Honza is a typical Czech name and also a main character of many Czech fairytales. And all these stories begin with Honza leaving the house with the buns from his mother! That’s why – Honzovy buchty.
Buchty are soft, pillowy buns often filled with sweet fillings. Made from a yeasted dough, these buns are typically baked in a pan close together so that they puff up and adhere to one another, forming a pleasing cluster of individual pastries.
While there can be variations depending on the recipe or regional traditions, common fillings for Honzovy buchty include fruit jams (such as apricot or plum), poppy seed paste, or sweet farmer’s cheese. The filling is enveloped by the dough, creating a delightful surprise in the center of each bun.
Once baked to a golden brown, these buns can be dusted with powdered sugar or sometimes glazed. Honzovy buchty offers a beautiful representation of Czech baking traditions – the emphasis on homemade, the love for sweet fillings, and the joy of sharing food with loved ones.
13) Věneček, větrník a more Czech Pastries
If you have a sweet tooth, you will love these:
- Věneček: which translates to „little wreath“, is a circular choux pastry filled with cream and topped with glossy fondant icing, usually pink or white. The choux pastry is light and airy, offering a lovely contrast to the rich cream inside. The fondant provides an additional layer of sweetness.
- Větrník: a small, round choux pastry filled with caramel-flavored cream and topped with a caramel glaze. Its name is derived from the word „větrník“ which means „windmill“, although it doesn’t particularly resemble one.
- Perníčky: These are gingerbread-like cookies, intricately decorated and often associated with Christmas. They are spiced and can be soft or hard, depending on the recipe and age.
14) Točená zmrzlina z Opočna (Soft serve Ice Cream from Opočno)
Like in much of Europe, the roots of Czech ice cream began with the consumption of snow or ice mixed with fruit juices and honey. These early versions were luxury items, consumed primarily by the nobility. Today, one can find everything from Italian gelato to American-style ice creams in Czechia. Artisanal ice cream shops and innovative flavors have become increasingly popular.
If you want to try really good and cheap one, try Točená zmrzlina z Opočna.
15) Sekaná v housce (Meatloaf in bun)
One more Czech fast food – street food is sekaná v housce. Sekaná is traditional Czech meatloaf typically made from a combination of pork and beef, mixed with eggs, breadcrumbs or rolls soaked in milk, onions, garlic, and various spices. It’s similar to other European meatloaf recipes but has its unique Czech twist in terms of flavor and preparation.
A slice of Sekaná meatloaf is often served inside a bun.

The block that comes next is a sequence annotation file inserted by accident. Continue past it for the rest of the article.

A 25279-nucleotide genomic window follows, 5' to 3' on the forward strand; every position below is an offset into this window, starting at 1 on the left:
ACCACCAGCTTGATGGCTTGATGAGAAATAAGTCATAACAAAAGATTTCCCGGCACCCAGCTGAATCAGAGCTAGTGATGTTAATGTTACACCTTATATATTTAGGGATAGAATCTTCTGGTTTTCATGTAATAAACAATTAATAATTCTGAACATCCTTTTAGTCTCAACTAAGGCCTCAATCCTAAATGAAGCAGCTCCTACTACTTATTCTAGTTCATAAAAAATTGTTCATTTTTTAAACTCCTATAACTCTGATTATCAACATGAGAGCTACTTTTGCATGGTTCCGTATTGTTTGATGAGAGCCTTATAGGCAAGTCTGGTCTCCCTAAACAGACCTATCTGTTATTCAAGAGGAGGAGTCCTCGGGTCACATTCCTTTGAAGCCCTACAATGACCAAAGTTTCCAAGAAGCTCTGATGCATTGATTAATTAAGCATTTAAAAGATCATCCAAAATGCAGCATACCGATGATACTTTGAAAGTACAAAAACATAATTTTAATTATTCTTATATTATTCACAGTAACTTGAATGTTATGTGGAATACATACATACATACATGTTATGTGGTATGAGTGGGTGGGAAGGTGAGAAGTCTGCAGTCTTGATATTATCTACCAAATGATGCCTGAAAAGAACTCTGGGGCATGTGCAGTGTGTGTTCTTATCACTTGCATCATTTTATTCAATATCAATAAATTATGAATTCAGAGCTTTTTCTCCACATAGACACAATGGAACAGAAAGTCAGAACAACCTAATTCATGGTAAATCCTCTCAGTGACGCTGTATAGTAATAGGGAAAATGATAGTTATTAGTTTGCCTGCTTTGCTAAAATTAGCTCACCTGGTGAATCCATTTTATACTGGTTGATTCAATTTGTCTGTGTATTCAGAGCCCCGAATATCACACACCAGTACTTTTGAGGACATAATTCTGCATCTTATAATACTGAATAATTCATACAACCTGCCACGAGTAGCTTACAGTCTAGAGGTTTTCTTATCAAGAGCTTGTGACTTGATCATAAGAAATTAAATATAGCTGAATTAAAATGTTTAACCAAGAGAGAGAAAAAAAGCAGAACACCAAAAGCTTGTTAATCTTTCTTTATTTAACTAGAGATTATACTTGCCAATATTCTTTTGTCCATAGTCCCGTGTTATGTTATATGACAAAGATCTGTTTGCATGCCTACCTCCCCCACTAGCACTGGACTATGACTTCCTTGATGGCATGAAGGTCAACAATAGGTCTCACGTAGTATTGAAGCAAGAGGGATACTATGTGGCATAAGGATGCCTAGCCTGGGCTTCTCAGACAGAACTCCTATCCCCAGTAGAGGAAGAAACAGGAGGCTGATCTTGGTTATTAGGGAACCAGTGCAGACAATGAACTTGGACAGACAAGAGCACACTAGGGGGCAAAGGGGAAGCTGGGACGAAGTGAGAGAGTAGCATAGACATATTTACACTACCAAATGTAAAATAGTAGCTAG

Whenever you go with friends to the pub and you are just a little hungry, you can have these snacks that are widely available in nearly every Czech Pub:
16) Utopenec (Pickled Sausages)
Pickled sausages, or „Utopenci“, are a traditional Czech delicacy that’s especially popular in pubs as an accompaniment to beer. The name „Utopenci“ is quite peculiar, literally translating to „drowned men“, and it refers to the sausages „drowned“ in a marinade, which forms the basis of this dish.
Utopenci are typically made from Czech sausages „drowned“ in a marinade made from vinegar, water, salt, whole peppercorns, bay leaves, cloves, paprika, and other spices as per one’s taste. The marinade also contains slices of onion and garlic. Everything is kept in a sealed container for several days in a cool place, allowing the sausages to absorb all the flavors.
They are a favorite snack in Czech pubs, often consumed with heaps of fresh bread and a glass of beer.
17) Nakládaný hermelín (Pickled Camembert)
Pickled Hermelín is another popular Czech delicacy, primarily found on the tables of pubs and wine bars. Essentially, it’s the Czech version of marinated cheese, standing out with its rich flavor and creamy texture.
Hermelín, a soft cheese similar to Camembert layered in a glass jar with slices of fresh onion, garlic, and sometimes with bell peppers or chili for a spicy touch. The seasoning typically includes whole peppercorns, bay leaves, and other species. Everything is doused in vegetable oil and left in a cool place for several days so the cheese can fully absorb all the flavors.
Pickled Hermelín is served directly from the marinade, often sprinkled with fresh parsley and paired with fresh bread or toast. Thanks to its rich and creamy consistency, it’s the perfect accompaniment to Czech beers or wines.